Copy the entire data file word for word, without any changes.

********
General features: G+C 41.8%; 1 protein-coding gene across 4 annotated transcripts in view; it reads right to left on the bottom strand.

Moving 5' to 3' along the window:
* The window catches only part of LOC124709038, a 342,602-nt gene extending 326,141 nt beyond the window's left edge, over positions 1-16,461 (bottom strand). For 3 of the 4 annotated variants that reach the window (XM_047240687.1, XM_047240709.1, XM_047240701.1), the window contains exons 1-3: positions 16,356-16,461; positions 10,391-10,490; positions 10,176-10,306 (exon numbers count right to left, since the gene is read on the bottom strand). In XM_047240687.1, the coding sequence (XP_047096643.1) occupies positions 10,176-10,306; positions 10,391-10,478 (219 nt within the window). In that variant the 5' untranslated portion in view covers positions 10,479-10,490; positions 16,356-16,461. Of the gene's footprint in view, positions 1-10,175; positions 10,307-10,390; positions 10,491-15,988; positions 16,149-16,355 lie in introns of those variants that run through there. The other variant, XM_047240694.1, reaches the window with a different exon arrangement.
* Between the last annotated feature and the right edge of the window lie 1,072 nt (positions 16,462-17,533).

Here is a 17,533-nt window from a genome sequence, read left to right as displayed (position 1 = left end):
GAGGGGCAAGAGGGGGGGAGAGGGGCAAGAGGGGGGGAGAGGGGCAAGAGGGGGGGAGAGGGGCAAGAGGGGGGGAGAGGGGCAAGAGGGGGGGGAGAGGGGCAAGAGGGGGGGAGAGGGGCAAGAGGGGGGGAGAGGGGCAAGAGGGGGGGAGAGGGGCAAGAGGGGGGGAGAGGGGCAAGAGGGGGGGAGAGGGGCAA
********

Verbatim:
General features: G+C 41.8%; 1 protein-coding gene across 4 annotated transcripts in view; it reads right to left on the bottom strand.

Moving 5' to 3' along the window:
* The window catches only part of LOC124709038, a 342,602-nt gene extending 326,141 nt beyond the window's left edge, over positions 1-16,461 (bottom strand). For 3 of the 4 annotated variants that reach the window (XM_047240687.1, XM_047240709.1, XM_047240701.1), the window contains exons 1-3: positions 16,356-16,461; positions 10,391-10,490; positions 10,176-10,306 (exon numbers count right to left, since the gene is read on the bottom strand). In XM_047240687.1, the coding sequence (XP_047096643.1) occupies positions 10,176-10,306; positions 10,391-10,478 (219 nt within the window). In that variant the 5' untranslated portion in view covers positions 10,479-10,490; positions 16,356-16,461. Of the gene's footprint in view, positions 1-10,175; positions 10,307-10,390; positions 10,491-15,988; positions 16,149-16,355 lie in introns of those variants that run through there. The other variant, XM_047240694.1, reaches the window with a different exon arrangement.
* Between the last annotated feature and the right edge of the window lie 1,072 nt (positions 16,462-17,533).

Here is a 17,533-nt window from a genome sequence, read left to right as displayed (position 1 = left end):
GAGGGGCAAGAGGGGGGGAGAGGGGCAAGAGGGGGGGAGAGGGGCAAGAGGGGGGGAGAGGGGCAAGAGGGGGGGAGAGGGGCAAGAGGGGGGGGAGAGGGGCAAGAGGGGGGGAGAGGGGCAAGAGGGGGGGAGAGGGGCAAGAGGGGGGGAGAGGGGCAAGAGGGGGGGAGAGGGGCAAGAGGGGGGGAGAGGGGCAA